The layout was designed in CAD and then transfered to visio where I had more font options. From that I converted to high-res PDF for the vendor. I included a scaling block on the sheet for reference. I fit all my labels along with duplicates on one 11X14 sheet. I chose that size so that I could put the entire switch panel on as a single label and maintain the CAD-levl alignment.

Along with the labels Avery included a really nice plastic burnishing tool! Total cost was $106 shipped.



I painted the panel with PPG MTK Omni Urethane topcoat. This is the same paint I am using for the two-tone interior. The paint is a single-stage so it requires some sanding if a clear os going to be applied. I wet-sanded with 800 grit to provide a good surface for the labels and clear.

The labels went on very easy. I would cut out a section of labels and position it on the panel with the backing still in place. Once happy with the position I would tape it along one edge. I could then lift the label, remove the backing, and lay it back down. Some more tape on the opposite side made sure it stayed put. Some rubbing with the burnishing tool and careful removal of the carrier finished the application.

The CB labels went on as one large label, so there was no concern over alignment. The same goes for the switches and dimmer panel.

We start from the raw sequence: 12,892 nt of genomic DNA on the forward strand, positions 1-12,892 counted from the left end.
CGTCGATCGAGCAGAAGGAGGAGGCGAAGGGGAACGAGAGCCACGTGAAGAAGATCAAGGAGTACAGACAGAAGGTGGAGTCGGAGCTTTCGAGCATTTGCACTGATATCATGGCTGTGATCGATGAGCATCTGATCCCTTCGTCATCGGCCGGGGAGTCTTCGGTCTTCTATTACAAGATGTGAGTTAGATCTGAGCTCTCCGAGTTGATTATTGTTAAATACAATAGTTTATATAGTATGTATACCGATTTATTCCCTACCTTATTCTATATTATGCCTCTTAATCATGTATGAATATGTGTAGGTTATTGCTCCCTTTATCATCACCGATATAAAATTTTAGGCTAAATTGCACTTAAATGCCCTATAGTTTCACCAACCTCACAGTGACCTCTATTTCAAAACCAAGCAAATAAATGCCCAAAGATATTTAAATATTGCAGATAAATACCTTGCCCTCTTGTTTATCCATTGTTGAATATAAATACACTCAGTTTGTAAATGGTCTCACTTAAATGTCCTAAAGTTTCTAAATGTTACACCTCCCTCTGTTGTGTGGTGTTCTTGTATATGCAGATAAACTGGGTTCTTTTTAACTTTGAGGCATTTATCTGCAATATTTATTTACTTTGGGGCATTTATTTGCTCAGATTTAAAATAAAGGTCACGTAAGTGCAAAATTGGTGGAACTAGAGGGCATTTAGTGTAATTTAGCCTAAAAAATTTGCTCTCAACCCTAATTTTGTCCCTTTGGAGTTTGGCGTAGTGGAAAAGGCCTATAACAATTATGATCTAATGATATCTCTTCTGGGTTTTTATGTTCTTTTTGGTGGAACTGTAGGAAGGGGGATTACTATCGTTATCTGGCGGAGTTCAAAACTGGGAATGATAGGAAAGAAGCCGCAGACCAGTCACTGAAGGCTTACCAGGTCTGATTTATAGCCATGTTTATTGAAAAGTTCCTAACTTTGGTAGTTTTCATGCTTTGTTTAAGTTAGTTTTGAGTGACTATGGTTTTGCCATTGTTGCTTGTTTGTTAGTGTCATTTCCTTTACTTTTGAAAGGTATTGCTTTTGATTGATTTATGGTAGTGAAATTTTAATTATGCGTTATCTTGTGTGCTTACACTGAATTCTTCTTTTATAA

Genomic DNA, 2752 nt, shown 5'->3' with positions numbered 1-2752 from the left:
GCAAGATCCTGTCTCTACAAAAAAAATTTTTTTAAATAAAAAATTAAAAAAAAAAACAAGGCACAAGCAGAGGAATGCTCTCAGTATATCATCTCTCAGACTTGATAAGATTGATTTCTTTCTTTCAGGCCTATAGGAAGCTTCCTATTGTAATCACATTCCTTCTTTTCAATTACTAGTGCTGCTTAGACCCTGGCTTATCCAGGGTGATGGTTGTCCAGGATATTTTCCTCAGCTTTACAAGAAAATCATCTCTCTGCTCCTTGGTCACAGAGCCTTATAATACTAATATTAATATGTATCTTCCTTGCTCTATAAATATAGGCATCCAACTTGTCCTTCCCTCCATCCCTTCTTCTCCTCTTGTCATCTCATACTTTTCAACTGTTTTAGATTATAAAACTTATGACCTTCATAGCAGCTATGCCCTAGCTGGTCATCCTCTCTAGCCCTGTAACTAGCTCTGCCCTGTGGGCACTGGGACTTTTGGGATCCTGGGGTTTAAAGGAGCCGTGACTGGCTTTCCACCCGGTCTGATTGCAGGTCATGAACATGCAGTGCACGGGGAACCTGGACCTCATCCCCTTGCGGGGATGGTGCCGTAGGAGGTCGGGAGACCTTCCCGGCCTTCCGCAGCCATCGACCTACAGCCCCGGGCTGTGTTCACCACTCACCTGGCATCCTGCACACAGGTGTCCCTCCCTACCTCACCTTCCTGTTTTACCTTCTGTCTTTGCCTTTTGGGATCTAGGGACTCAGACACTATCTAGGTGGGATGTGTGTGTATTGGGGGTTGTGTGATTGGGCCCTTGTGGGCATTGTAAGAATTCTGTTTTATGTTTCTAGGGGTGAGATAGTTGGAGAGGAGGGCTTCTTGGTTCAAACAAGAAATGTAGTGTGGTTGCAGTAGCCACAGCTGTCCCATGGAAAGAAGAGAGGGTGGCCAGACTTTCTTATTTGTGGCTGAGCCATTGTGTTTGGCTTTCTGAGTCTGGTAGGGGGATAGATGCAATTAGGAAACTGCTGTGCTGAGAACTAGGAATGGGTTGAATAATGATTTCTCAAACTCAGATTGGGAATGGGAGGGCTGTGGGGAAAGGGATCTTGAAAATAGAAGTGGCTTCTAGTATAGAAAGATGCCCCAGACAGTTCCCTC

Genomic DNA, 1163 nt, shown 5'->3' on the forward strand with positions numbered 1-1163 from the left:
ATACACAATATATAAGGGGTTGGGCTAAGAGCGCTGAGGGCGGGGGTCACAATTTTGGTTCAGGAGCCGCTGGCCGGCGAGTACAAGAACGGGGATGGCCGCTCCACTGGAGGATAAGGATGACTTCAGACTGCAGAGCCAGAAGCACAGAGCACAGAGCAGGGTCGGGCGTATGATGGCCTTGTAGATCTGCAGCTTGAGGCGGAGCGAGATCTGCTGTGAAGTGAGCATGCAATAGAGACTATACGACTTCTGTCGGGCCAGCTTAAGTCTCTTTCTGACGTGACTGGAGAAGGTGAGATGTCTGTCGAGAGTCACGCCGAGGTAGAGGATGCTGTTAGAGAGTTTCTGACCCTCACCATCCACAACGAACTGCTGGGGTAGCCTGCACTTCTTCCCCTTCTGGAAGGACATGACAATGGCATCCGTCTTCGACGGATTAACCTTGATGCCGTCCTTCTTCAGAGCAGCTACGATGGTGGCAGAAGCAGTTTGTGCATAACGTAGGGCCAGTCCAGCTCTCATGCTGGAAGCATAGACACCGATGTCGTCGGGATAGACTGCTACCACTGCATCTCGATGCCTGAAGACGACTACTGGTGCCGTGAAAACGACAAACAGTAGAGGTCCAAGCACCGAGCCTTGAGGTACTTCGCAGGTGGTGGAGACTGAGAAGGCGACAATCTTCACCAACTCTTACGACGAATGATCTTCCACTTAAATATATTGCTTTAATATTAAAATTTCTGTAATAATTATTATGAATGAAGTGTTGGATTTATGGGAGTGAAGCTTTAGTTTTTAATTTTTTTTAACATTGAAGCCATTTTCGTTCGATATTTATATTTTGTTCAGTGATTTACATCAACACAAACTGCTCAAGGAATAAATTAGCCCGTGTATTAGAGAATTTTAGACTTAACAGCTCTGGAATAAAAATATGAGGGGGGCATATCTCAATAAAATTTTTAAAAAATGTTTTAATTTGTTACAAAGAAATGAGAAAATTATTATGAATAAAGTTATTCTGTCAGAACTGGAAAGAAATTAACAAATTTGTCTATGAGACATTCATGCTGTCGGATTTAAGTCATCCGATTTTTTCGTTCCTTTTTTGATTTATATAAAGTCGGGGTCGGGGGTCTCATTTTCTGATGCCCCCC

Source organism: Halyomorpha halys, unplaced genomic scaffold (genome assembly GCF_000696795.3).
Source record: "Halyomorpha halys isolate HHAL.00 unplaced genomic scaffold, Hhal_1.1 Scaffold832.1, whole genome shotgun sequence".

With all the labels applied, I could shoot the clear. Since this was the only portion of the interior I was planning a Matte finish, it didn't make sense to buy $100 in paint products to clear the panel. Eastwood sells a 2K Urethane clear in a special two-chamber spray can. you use a tool to open the inner chamber and mix the two components. Pot life is about 48hours at a cost of $24 per can.

The one can was enough to apply a few coats over all the panel parts. The paint was easy to work with, dried fast, and seems bullet-proof. Warning, the can does not spray down well, so you have to hang the parts near vertical! I had used a test piece to make sure there were no compatability issues with the base paint or labels. Light or heavy coat made no difference, the labels did not try to lift or dissolve.

All said and done, I am very happy with the results.



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  #16  
Old 02-12-2014, 06:18 AM
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Nice work! Very professional looking!
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  #17  
Old 02-12-2014, 09:48 AM
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JanRV6UK JanRV6UK is offline
 
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Very nice Colin
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  #18  
Old 02-12-2014, 12:56 PM
Rootski Rootski is offline
 
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Quote:
Originally Posted by pazmanyflyer View Post
If using CAD you could go a step further and have the panel lettering cut out and then back light them with LED strips. No need to worry about crooked lettering then and it's nice looking during night ops. Just a thought.
Man, that'd look so cool. Have you tried this? How's daytime visibility?